Thursday, August 18, 2022

New national forage database launched

The database includes both peer-reviewed published data, as well as unpublished data. It also references data source, location, soil type, basic management practices and dominant species.

A new national forage database has been launched to help farmers and rural professionals make informed decisions around pasture planning.

AgYields is a newly developed central repository for all pasture and crop yield data and growth rate information collected in New Zealand. It allows farmers to see which pastures and crops have been grown in their districts and how much they grew so they can select more resilient pasture and crop systems.

Led by Professor Derrick Moot of Lincoln University, the software development of AgYields was funded by T R Ellett Trust and the populating of data by the Hill Country Futures Partnership programme, which is an $8.1m programme co-funded by Beef + Lamb New Zealand, the Ministry of Business, Innovation and Employment, PGG Wrightson Seeds and Seed Force New Zealand

Moot said that AgYields will help farmers, rural professionals, students and scientists make key decisions around pasture planning.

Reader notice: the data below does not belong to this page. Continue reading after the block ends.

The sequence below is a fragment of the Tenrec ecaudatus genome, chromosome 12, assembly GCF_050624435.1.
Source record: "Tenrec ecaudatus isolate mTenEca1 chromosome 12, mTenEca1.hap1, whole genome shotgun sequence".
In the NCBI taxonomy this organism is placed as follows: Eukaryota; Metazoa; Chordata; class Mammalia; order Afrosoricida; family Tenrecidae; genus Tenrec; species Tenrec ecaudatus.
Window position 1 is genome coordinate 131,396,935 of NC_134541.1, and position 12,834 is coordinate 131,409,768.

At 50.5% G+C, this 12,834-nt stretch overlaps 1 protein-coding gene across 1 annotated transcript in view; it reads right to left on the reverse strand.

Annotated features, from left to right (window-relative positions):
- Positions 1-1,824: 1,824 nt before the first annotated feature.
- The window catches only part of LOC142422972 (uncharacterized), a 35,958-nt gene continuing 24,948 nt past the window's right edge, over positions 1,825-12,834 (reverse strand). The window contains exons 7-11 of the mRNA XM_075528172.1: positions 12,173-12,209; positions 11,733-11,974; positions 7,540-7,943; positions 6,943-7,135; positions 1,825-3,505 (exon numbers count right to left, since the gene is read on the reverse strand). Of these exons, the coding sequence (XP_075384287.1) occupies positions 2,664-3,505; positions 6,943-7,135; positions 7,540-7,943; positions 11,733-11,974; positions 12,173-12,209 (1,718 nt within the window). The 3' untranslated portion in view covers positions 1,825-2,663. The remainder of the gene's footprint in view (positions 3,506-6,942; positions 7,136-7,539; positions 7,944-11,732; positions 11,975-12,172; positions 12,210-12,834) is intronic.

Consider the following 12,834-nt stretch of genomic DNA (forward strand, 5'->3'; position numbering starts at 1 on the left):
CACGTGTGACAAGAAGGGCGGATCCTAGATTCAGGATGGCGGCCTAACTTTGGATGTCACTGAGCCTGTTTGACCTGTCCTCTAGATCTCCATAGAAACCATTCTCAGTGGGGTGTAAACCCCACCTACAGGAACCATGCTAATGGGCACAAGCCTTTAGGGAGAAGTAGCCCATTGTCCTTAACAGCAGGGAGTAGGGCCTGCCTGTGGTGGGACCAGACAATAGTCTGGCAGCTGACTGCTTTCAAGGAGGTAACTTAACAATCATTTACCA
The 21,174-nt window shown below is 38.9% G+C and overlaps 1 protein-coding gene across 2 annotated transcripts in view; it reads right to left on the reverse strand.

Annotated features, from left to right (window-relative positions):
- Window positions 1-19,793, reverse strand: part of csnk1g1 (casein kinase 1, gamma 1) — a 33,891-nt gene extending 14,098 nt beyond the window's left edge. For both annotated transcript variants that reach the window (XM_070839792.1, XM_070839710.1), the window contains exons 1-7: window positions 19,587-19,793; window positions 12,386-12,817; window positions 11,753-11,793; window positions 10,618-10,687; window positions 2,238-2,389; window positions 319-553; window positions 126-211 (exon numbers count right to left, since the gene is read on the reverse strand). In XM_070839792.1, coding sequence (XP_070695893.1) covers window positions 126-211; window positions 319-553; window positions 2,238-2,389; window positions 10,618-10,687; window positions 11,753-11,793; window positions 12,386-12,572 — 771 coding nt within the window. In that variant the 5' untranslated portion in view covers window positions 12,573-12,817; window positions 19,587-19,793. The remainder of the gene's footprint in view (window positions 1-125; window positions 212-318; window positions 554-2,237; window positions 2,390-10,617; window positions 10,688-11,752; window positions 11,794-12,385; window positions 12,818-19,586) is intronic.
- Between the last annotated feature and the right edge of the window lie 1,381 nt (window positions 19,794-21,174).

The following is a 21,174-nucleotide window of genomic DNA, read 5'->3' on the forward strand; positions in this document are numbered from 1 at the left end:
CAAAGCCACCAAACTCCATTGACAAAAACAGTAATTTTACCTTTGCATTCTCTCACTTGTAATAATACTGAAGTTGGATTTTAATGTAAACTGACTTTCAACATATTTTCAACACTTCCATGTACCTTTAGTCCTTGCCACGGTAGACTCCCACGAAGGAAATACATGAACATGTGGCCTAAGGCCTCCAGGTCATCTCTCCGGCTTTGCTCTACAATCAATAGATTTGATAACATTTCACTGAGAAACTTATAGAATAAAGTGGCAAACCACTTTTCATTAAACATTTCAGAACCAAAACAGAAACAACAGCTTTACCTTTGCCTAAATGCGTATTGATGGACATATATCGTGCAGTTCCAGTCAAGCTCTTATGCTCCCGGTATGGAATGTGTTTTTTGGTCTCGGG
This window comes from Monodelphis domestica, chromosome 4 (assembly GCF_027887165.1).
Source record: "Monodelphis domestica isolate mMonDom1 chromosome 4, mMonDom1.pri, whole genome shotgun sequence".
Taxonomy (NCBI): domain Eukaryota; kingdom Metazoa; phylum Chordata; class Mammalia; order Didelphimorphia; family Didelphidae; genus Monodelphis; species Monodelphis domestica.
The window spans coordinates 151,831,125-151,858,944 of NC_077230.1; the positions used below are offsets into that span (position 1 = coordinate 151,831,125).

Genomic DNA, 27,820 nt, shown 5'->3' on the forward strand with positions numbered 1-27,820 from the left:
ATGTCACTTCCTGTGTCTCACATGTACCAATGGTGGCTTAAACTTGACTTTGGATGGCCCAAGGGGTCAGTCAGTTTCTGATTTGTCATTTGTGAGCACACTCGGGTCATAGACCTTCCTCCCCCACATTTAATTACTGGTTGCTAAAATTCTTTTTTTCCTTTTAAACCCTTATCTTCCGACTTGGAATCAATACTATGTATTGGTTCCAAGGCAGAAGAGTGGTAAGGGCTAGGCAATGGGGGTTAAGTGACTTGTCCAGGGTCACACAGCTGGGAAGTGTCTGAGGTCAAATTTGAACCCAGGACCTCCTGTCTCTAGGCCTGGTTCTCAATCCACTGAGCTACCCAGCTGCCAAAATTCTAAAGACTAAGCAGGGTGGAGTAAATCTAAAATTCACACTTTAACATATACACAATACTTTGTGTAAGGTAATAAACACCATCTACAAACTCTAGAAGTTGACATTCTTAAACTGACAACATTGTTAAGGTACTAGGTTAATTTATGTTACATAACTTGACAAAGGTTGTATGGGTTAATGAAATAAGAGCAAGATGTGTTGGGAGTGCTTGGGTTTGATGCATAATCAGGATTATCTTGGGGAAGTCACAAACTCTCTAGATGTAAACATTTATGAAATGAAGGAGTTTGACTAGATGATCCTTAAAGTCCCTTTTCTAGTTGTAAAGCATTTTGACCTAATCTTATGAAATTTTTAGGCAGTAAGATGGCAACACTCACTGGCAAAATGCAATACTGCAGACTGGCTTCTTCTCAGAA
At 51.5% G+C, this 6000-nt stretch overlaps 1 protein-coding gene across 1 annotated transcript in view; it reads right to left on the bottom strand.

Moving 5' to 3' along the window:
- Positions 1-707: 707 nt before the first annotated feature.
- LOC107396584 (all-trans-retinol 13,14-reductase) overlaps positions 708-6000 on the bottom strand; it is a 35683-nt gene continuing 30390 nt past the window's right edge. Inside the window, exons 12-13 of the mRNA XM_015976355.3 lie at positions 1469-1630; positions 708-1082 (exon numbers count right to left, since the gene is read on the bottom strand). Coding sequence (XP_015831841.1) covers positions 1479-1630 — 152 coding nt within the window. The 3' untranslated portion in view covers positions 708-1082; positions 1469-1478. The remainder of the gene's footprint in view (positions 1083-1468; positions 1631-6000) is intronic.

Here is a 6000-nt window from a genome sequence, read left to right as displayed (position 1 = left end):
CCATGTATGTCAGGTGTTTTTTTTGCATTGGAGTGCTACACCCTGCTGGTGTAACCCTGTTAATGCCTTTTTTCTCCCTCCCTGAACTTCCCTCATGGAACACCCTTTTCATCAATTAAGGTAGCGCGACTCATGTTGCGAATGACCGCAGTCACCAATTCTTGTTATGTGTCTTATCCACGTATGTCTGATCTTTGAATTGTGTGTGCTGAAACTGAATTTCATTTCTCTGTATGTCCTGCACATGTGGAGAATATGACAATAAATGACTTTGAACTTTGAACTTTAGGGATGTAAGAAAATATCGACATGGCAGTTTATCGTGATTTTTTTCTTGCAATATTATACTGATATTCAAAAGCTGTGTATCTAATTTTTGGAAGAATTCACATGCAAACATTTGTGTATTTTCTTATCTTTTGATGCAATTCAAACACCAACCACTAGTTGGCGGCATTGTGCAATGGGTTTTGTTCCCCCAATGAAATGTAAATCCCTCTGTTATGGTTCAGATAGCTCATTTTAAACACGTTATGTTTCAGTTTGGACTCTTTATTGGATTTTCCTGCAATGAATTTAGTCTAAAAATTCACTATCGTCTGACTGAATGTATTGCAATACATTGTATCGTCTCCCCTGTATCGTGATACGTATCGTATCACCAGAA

“Measuring yield and growth rates for pastures and crops is vital for the prosperity of New Zealand’s agricultural sector,” he said.

“This data is expensive to collect and is often stored across a range of electronic and physical platforms, making it difficult to access easily. For the first time, the AgYields website consolidates this data into a publicly accessible resource.

“In time, AgYields will also provide guidelines for standardising future data collection and enhancing New Zealand’s livestock and crop production systems.”

Hill Country Futures programme leader Mhairi Sutherland said AgYields will be an important tool for hill country farmers.

“Individual farms need local data on different species to inform feed budgeting programmes and make appropriate species selections for different environments, ” Sutherland said.

“Accessing data about a range of species will help farmers select appropriate species to address climate change challenges and work within environmental regulations.”

The database includes both peer-reviewed published data, as well as unpublished data. It also references data source, location, soil type, basic management practices and dominant species.

Scientists can link yield and flowering data with meteorological information and will generate information for pasture and crop growth forecasting and predicting the impacts of drought on growth and development to inform regional decision-making.

Data is currently being collected from a number of research and farm locations and will be entered into the database. Individuals and organisations are also being invited to contribute their data to enhance the utility of the repository.

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